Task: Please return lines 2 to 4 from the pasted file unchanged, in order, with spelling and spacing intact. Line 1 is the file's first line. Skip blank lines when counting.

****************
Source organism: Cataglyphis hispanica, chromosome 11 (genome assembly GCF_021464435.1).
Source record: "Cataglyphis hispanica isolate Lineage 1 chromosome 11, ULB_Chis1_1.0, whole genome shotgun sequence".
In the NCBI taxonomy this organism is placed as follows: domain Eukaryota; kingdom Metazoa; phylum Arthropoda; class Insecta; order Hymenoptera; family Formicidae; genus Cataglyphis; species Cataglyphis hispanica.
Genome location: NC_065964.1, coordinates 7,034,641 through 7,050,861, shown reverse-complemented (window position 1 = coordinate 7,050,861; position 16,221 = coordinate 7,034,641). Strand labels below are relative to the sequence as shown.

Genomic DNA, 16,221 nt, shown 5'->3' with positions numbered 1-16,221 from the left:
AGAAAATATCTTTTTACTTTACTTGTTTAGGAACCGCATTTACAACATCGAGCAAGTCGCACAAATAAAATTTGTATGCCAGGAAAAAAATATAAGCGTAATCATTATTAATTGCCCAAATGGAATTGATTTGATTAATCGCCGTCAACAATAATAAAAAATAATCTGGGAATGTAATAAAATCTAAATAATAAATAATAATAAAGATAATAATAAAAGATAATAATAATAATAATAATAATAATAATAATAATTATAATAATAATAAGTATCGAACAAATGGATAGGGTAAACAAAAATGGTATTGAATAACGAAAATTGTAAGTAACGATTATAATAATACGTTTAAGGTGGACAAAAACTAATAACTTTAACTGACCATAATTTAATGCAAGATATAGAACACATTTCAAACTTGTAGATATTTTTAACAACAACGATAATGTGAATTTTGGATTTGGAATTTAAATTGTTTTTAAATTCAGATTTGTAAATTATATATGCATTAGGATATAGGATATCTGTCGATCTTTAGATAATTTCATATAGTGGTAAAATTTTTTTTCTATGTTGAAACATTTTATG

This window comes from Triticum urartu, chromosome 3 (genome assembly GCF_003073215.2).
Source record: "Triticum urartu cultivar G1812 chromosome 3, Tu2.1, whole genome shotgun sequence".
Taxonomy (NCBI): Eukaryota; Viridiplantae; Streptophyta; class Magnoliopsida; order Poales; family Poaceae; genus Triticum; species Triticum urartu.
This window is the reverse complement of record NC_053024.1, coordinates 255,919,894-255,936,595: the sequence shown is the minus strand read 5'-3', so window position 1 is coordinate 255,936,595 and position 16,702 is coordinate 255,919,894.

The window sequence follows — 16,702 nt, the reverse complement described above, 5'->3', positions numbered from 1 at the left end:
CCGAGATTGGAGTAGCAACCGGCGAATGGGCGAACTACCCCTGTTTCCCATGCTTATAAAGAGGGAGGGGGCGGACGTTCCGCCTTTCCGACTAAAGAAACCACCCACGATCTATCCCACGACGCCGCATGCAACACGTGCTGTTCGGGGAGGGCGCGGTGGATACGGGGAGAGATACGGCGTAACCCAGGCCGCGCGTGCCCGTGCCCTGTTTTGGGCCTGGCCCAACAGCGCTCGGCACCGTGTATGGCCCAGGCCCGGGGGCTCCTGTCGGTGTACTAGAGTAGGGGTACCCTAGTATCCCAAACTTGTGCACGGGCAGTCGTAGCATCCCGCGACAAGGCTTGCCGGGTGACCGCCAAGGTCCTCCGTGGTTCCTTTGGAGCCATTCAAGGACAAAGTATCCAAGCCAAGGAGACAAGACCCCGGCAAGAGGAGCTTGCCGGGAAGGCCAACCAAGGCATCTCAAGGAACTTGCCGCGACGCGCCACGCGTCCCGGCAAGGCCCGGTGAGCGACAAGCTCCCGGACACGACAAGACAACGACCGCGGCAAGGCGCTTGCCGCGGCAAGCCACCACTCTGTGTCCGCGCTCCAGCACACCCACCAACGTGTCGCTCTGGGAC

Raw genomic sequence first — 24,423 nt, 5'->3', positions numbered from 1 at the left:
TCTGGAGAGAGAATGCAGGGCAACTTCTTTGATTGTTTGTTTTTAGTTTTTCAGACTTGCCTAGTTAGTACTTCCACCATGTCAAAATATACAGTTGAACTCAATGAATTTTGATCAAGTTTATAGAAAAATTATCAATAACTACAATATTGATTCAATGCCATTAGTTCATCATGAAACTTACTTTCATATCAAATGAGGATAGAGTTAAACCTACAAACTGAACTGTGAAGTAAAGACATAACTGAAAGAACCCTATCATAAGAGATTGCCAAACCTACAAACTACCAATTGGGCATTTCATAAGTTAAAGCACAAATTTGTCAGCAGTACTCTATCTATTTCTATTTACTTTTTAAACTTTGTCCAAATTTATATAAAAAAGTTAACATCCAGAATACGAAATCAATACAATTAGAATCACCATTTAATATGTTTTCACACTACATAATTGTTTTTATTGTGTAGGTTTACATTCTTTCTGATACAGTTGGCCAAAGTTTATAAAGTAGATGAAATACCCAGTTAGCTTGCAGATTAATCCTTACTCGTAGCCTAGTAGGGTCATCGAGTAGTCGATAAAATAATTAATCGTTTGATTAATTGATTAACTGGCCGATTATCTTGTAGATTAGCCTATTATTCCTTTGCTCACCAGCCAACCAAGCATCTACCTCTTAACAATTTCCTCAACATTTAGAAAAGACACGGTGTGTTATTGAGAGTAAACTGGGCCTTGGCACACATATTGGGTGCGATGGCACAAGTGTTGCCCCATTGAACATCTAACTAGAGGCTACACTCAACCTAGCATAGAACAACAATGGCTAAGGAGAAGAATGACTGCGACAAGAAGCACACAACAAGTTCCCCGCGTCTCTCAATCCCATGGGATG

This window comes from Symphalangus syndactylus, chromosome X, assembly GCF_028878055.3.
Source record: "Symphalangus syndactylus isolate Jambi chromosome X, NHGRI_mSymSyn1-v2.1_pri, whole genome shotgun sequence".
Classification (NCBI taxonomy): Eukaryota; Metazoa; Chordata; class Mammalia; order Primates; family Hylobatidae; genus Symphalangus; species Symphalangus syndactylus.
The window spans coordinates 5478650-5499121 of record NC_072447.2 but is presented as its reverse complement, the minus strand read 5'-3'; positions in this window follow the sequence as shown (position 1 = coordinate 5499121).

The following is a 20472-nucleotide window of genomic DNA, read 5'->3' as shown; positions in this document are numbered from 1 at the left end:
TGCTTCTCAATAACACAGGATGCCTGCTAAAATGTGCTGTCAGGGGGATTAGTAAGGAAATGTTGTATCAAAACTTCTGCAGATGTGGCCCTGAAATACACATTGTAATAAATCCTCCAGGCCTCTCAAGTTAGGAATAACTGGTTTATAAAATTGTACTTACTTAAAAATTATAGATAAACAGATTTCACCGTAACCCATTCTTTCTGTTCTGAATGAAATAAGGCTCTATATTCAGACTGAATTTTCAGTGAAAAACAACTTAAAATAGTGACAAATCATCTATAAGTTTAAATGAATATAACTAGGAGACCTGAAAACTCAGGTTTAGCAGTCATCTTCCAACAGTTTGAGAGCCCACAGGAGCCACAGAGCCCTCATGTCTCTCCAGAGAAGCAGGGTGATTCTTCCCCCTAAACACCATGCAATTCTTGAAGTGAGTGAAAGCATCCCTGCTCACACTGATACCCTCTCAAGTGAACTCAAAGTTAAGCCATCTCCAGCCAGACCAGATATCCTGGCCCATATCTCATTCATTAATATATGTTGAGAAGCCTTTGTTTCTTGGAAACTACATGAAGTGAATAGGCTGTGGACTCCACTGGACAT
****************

Source record: "Cataglyphis hispanica isolate Lineage 1 chromosome 11, ULB_Chis1_1.0, whole genome shotgun sequence".
In the NCBI taxonomy this organism is placed as follows: domain Eukaryota; kingdom Metazoa; phylum Arthropoda; class Insecta; order Hymenoptera; family Formicidae; genus Cataglyphis; species Cataglyphis hispanica.
Genome location: NC_065964.1, coordinates 7,034,641 through 7,050,861, shown reverse-complemented (window position 1 = coordinate 7,050,861; position 16,221 = coordinate 7,034,641). Strand labels below are relative to the sequence as shown.